My heavens: such a collection of myths, going beyond the normal Lost Cause! The Mayflower was not used as a slaver – she was engaged in the wine trade and, as far as anyone knows, never made another voyage to the Americas as a blackbirder or anything else.

    I liked the criticism of abolitionists and Radical Republicans. Hmm. “Lee” failed to mention the Southern secessionists as having any responsibility for the Wah..

    And I did not know that REL suggested to Davis to emancipate at start of war – somehow I doubt that Davis knew that either!


    • Kevin Levin Feb 2, 2010 @ 17:58

      I also thought that the criticism of the abolitionists and others was done well. The problem is that it is done to distance Lee from the issue as if he as disinterested observer.

    • Tom Dugan Oct 26, 2010 @ 19:59

      All of the facts in my play were checked and approved by The Museum of the Confederacy, The Appomattox Court House Museum, Washington and Lee University and The Virginia Historic Society. If you find any actual misstatements in my play please notify me and I will quickly make the appropriate corrections.

      Tom Dugan
      Playwright “Robert E. Lee – Shades of Gray

  • Mike Radinsky Feb 2, 2010 @ 16:31

    Grant said it best, although he underestimated the longetivity of the Lost Cause:
    “With us, now twenty years after the close of the most stupendous war ever known, we have writers
    –who profess devotion to the nation–engaged in trying to prove that the
    Union forces were not victorious; practically, they say, we were slashed
    around from Donelson to Vicksburg and to Chattanooga; and in the East
    from Gettysburg to Appomattox, when the physical rebellion gave out from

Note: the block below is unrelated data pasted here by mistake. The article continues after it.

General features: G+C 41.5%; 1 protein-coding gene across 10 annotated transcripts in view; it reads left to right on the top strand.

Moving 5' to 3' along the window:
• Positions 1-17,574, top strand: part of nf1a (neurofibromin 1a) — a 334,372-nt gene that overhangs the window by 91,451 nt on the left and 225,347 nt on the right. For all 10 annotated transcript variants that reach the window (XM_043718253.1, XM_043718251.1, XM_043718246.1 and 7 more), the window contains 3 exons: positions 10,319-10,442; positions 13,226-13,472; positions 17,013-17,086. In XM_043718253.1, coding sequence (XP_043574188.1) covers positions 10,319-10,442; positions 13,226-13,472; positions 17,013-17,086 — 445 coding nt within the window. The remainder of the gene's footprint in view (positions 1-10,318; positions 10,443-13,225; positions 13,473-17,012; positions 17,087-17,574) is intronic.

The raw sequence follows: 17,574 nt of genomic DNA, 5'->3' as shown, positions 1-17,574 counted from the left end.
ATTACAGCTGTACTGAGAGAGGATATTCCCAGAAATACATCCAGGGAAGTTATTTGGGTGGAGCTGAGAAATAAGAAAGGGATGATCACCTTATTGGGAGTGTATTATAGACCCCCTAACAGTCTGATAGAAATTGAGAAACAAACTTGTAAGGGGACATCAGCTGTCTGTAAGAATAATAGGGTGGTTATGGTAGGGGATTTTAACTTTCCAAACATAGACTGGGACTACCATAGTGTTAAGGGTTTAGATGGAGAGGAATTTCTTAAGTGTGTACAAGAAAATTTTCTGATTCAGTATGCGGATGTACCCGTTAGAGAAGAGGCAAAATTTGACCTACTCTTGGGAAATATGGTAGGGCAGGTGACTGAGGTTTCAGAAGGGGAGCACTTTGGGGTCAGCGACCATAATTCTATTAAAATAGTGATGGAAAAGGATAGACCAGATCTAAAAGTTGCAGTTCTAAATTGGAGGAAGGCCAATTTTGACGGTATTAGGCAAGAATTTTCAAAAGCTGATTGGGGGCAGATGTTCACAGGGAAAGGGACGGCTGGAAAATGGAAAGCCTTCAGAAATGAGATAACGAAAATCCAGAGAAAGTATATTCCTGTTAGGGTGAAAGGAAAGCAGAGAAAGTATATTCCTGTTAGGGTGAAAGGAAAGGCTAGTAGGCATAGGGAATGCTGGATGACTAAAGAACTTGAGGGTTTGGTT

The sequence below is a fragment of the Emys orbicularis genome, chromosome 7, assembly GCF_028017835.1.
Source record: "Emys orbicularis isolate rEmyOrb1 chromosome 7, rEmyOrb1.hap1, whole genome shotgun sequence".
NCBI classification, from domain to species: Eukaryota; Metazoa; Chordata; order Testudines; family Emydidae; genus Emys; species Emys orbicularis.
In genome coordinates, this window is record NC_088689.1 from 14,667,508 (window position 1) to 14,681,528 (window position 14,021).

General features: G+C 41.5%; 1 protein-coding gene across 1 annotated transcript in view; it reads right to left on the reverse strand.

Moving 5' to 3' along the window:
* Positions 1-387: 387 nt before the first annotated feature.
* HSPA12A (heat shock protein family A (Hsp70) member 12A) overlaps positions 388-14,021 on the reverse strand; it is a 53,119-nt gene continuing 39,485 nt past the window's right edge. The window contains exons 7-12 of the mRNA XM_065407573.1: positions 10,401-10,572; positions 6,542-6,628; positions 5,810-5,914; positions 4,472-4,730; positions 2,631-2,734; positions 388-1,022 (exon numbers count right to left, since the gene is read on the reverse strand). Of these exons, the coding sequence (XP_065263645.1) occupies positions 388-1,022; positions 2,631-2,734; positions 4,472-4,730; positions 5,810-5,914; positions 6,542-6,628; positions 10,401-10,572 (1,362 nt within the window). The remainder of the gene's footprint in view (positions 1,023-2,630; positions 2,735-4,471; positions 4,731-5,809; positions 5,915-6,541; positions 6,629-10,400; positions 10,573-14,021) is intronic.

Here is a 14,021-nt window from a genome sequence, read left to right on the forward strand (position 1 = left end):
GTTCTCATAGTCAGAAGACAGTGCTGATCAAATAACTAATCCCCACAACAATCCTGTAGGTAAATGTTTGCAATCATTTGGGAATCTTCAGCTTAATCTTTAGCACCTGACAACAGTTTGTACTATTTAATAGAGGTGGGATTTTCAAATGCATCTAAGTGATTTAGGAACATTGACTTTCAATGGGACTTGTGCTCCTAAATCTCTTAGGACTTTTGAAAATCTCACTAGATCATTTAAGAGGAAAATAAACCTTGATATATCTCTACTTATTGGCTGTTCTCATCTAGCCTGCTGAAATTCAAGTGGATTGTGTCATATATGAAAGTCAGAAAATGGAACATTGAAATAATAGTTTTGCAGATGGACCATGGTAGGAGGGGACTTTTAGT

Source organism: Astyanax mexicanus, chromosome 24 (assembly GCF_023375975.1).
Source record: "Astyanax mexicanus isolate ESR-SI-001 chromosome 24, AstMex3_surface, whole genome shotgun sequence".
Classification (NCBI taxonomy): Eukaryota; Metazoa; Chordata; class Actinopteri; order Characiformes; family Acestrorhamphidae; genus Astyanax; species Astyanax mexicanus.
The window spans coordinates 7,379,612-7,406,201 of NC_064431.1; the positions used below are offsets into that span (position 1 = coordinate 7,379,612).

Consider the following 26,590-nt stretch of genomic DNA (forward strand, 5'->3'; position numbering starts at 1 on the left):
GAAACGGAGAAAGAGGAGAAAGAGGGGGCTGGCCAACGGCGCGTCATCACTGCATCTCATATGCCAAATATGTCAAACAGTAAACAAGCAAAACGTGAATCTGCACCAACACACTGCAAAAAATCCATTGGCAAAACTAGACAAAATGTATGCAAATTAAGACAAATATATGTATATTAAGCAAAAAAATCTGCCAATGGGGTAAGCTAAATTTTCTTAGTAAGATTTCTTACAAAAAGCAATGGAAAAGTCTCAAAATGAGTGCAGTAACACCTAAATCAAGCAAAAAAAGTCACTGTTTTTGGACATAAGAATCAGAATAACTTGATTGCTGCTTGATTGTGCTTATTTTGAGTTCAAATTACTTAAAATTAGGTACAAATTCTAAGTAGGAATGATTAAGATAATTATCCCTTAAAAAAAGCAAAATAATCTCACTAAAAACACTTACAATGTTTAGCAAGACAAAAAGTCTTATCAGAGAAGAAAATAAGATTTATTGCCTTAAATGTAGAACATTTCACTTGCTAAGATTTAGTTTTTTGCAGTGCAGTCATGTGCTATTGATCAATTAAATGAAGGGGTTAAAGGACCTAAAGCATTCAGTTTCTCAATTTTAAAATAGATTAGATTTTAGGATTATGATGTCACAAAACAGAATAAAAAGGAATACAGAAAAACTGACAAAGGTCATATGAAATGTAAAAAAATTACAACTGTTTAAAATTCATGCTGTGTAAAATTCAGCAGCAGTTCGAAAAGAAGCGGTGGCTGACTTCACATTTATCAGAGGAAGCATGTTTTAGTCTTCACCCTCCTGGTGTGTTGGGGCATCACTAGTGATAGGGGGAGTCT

sheer exhaustion. There is no difference in the amount of romance in
    the two stories.

    I would not have the anniversaries of our victories celebrated, nor
    those of our defeats made fast days and spent in humiliation and prayer;
    but I would like to see truthful history written. Such history will do
    full credit to the courage, endurance and soldierly ability of the
    American citizen, no matter what section of the country he hailed from,
    or in what ranks he fought. The justice of the cause which in the end
    prevailed, will, I doubt not, come to be acknowledged by every citizen
    of the land, in time. For the present, and so long as there are living
    witnesses of the great war of sections, there will be people who will
    not be consoled for the loss of a cause which they believed to be holy.
    As time passes, people, even of the South, will begin to wonder how it
    was possible that their ancestors ever fought for or justified
    institutions which acknowledged the right of property in man.”

    Memoirs, Vol. I

    • Bob_Pollock Feb 3, 2010 @ 15:16

      “As time passes, people, even of the South, will begin to wonder how it
      was possible that their ancestors ever fought for or justified
      institutions which acknowledged the right of property in man.”

      I don't think it is a matter of Grant underestimating the longevity of the Lost Cause. His mistake was not realizing how quickly former Confederates would begin to deny that slavery had been the root cause of the war, and how easy it would be for them to obfuscate the truth. BTW- Great article by Dwight Picaithley, former Chief Historian of the National Park Service on this subject in that mangled magazine.

      • Kevin Levin Feb 3, 2010 @ 15:22

        The Pitcaithley piece is ok. It's always nice to see such distinctions made between the Upper and Lower South in a popular magazine. Than again it doesn't add much beyond what has already been written in the same publication by Charles Dew, William Freehling and others. On the other hand, the article about the execution of USCTs was horrible.